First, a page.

He was not affiliated with the Bristol University study but said that while conscientiousness (which is associated more with dog people) is a predictor of high school success, openness (which is associated more with cat people) is indeed a predictor of college success.
Gosling also said that having a pet is both an expression of identity – in that a pet choice can send deliberate signals – as well as what he called a thought and feeling regulator. Similar to music selection, he said, choosing different kinds of pets can encourage certain feelings.
"If we want quiet companionship we might buy a cat, if we want active companionship, [a pet] to go on adventures with, we might buy a dog," he said.
Lisa Peterson, a spokeswoman for the American Kennel Club, said she recognized some truth in the studies' findings.
"We tend to gravitate to pets that reflect our own personalities," she said.
As social pack animals, she said she observed that dogs tend to attract extroverted humans who are fond of socializing. Cats, on the other hand, normally don't travel in packs and seem to complement humans who are more introverted.
Cat lovers too agreed with some of the recent research.
Pamela DelaBar, president of the Cat Fanciers' Association, said that the cat owners she could think of off hand were indeed a highly-educated bunch.
"I look around my board table and people do have a lot of degrees," she said. "There's lots of paper on the wall."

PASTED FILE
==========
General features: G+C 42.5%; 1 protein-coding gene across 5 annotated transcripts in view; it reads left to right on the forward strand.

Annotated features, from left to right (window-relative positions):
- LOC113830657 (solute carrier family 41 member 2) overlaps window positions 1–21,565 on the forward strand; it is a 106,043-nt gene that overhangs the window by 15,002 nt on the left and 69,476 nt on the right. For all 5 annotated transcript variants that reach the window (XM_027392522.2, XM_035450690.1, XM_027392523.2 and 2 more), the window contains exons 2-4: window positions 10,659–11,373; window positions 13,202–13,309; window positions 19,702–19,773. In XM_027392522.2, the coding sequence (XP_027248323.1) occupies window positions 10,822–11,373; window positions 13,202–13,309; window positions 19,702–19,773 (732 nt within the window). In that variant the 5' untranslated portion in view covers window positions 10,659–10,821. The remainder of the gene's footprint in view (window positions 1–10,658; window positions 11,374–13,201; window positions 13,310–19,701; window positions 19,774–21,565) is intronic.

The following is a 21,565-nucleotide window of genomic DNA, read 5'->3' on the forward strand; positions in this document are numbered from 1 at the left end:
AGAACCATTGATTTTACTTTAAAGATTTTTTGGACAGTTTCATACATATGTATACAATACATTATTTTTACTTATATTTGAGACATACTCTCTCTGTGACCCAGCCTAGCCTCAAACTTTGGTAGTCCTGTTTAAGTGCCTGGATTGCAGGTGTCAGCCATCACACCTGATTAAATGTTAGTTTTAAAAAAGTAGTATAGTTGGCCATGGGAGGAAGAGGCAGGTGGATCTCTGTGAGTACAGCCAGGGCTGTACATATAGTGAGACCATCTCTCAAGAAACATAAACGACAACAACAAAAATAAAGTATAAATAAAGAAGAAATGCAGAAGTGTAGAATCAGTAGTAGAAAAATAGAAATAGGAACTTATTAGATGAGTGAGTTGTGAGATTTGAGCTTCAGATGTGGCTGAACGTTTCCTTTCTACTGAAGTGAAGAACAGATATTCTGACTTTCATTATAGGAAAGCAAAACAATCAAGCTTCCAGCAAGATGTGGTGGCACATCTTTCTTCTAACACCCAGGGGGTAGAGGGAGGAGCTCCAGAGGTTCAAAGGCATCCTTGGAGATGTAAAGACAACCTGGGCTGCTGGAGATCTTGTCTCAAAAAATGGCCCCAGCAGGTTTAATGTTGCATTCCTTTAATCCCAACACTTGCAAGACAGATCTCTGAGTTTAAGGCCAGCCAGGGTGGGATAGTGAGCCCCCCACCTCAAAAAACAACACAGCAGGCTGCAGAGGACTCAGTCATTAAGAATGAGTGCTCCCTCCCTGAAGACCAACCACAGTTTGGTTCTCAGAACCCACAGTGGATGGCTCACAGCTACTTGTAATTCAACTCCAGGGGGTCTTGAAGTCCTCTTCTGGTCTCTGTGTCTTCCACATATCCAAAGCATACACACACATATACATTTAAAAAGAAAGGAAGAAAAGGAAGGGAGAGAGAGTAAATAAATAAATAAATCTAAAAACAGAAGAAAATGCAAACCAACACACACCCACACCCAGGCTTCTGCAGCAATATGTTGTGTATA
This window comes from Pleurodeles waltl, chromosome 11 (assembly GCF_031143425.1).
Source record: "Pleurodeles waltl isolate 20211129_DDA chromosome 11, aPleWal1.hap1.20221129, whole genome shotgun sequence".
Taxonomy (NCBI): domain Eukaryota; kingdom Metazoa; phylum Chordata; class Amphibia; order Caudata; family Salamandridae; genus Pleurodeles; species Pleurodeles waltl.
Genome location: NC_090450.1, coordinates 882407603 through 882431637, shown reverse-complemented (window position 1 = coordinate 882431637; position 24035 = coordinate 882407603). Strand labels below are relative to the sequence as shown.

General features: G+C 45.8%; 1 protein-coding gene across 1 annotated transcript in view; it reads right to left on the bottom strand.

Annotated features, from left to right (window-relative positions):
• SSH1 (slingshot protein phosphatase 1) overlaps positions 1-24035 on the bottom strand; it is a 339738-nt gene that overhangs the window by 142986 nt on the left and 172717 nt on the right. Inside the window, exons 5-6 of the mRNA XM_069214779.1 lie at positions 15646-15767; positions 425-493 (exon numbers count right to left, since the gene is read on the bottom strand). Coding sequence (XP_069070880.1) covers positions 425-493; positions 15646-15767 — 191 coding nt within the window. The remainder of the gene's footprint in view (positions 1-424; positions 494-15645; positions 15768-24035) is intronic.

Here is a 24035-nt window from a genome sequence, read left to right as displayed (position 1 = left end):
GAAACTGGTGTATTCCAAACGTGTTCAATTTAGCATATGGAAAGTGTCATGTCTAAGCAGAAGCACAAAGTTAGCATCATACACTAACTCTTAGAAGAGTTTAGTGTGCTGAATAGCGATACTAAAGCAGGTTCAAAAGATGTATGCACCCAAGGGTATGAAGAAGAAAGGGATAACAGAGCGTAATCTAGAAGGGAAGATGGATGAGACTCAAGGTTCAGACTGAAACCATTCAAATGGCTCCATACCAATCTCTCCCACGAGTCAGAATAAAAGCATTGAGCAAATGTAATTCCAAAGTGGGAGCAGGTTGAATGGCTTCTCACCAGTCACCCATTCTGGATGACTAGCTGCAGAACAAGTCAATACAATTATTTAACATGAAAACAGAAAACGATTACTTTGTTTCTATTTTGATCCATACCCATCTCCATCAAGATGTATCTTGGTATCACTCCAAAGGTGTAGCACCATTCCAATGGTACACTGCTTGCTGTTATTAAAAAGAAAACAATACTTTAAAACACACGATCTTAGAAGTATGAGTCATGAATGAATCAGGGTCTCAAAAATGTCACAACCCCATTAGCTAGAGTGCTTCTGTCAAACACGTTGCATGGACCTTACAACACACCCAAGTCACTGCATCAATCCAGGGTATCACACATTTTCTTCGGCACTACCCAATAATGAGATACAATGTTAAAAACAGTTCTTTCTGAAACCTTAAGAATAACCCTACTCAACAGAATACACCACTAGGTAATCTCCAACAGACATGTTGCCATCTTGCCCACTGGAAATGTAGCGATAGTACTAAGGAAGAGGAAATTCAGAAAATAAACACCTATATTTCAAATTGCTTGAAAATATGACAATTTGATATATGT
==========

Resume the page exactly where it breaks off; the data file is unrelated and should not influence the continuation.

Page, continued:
She also said that it's possible that part of the reason why the Bristol University study found an educational discrepancy between cat and dog owners is that more educated individuals might cluster in cities, where professional opportunities exist in greater numbers.
"It's much easier to have cats in the city than it is dogs," she said. "It becomes a matter of convenience."
Jennifer Leigh Schwerer, a 33-year-old New Yorker, said she's always thought of herself as more of a cat person and identified with some of the researchers' findings.
"I definitely would classify myself as more introverted," she said, adding that as a psychology major she can also relate to those with neurotic tendencies.
When she was younger, she said she used to be somewhat biased against "dog people."
"I always felt like cat people were more intuitive, more patient and willing to build a connection over time," she said.
But Schwerer emphasized that after recently visiting her cat- turned dog-loving sister, she's revisited her former notions about pets and the people who own them.
"It's been an interesting adjustment," she said. While, at first, she was put off by her sisters new companion, over the course of the week, her relationship with it changed.
"I think I got used to it, the dog seemed bright to me and willing to connect with me the same way that cats are," Scherer said. When she arrived home, she said her own cat seemed aloof and detached. The whole experience, she said, made her think that perhaps cats and dog owners aren't so different after all.
"I think pets maybe just say something about where the owner is. … What mood they're in at that point in time," she said. "You find a pet that you enjoy and you start to learn to love the things about it."